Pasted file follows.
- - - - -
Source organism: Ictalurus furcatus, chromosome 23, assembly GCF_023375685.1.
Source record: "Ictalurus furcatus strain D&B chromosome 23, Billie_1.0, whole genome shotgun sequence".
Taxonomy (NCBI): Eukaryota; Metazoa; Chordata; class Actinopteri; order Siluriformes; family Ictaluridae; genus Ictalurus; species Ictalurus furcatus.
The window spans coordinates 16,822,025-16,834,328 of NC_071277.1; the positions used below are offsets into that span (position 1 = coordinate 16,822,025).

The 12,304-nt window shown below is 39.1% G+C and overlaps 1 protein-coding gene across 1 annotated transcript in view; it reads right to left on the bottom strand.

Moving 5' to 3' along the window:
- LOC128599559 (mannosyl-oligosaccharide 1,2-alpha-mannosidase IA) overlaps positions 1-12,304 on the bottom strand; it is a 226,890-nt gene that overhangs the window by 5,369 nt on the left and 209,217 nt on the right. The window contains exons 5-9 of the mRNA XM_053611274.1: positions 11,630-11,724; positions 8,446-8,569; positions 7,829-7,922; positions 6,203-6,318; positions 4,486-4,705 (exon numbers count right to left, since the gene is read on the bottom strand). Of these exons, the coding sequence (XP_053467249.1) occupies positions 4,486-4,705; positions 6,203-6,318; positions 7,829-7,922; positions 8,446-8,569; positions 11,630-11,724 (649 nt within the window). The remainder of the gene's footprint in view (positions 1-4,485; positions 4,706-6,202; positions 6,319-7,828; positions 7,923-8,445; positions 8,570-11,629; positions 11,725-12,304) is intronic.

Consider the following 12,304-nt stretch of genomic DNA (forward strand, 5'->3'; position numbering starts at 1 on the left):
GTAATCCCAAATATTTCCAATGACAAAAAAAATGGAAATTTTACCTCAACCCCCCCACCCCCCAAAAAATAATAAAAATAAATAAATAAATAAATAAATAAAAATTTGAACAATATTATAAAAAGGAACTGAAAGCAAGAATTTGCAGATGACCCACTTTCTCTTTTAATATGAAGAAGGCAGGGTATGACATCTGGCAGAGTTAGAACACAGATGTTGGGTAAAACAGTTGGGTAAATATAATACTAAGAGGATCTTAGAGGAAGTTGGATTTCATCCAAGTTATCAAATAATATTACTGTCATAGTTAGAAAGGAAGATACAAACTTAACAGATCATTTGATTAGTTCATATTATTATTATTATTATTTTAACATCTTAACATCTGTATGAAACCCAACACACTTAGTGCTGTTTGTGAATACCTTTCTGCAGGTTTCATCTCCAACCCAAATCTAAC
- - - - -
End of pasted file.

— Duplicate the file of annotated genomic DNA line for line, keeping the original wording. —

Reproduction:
Source organism: Ictalurus furcatus, chromosome 23, assembly GCF_023375685.1.
Source record: "Ictalurus furcatus strain D&B chromosome 23, Billie_1.0, whole genome shotgun sequence".
Taxonomy (NCBI): Eukaryota; Metazoa; Chordata; class Actinopteri; order Siluriformes; family Ictaluridae; genus Ictalurus; species Ictalurus furcatus.
The window spans coordinates 16,822,025-16,834,328 of NC_071277.1; the positions used below are offsets into that span (position 1 = coordinate 16,822,025).

The 12,304-nt window shown below is 39.1% G+C and overlaps 1 protein-coding gene across 1 annotated transcript in view; it reads right to left on the bottom strand.

Moving 5' to 3' along the window:
- LOC128599559 (mannosyl-oligosaccharide 1,2-alpha-mannosidase IA) overlaps positions 1-12,304 on the bottom strand; it is a 226,890-nt gene that overhangs the window by 5,369 nt on the left and 209,217 nt on the right. The window contains exons 5-9 of the mRNA XM_053611274.1: positions 11,630-11,724; positions 8,446-8,569; positions 7,829-7,922; positions 6,203-6,318; positions 4,486-4,705 (exon numbers count right to left, since the gene is read on the bottom strand). Of these exons, the coding sequence (XP_053467249.1) occupies positions 4,486-4,705; positions 6,203-6,318; positions 7,829-7,922; positions 8,446-8,569; positions 11,630-11,724 (649 nt within the window). The remainder of the gene's footprint in view (positions 1-4,485; positions 4,706-6,202; positions 6,319-7,828; positions 7,923-8,445; positions 8,570-11,629; positions 11,725-12,304) is intronic.

Consider the following 12,304-nt stretch of genomic DNA (forward strand, 5'->3'; position numbering starts at 1 on the left):
GTAATCCCAAATATTTCCAATGACAAAAAAAATGGAAATTTTACCTCAACCCCCCCACCCCCCAAAAAATAATAAAAATAAATAAATAAATAAATAAATAAAAATTTGAACAATATTATAAAAAGGAACTGAAAGCAAGAATTTGCAGATGACCCACTTTCTCTTTTAATATGAAGAAGGCAGGGTATGACATCTGGCAGAGTTAGAACACAGATGTTGGGTAAAACAGTTGGGTAAATATAATACTAAGAGGATCTTAGAGGAAGTTGGATTTCATCCAAGTTATCAAATAATATTACTGTCATAGTTAGAAAGGAAGATACAAACTTAACAGATCATTTGATTAGTTCATATTATTATTATTATTATTTTAACATCTTAACATCTGTATGAAACCCAACACACTTAGTGCTGTTTGTGAATACCTTTCTGCAGGTTTCATCTCCAACCCAAATCTAAC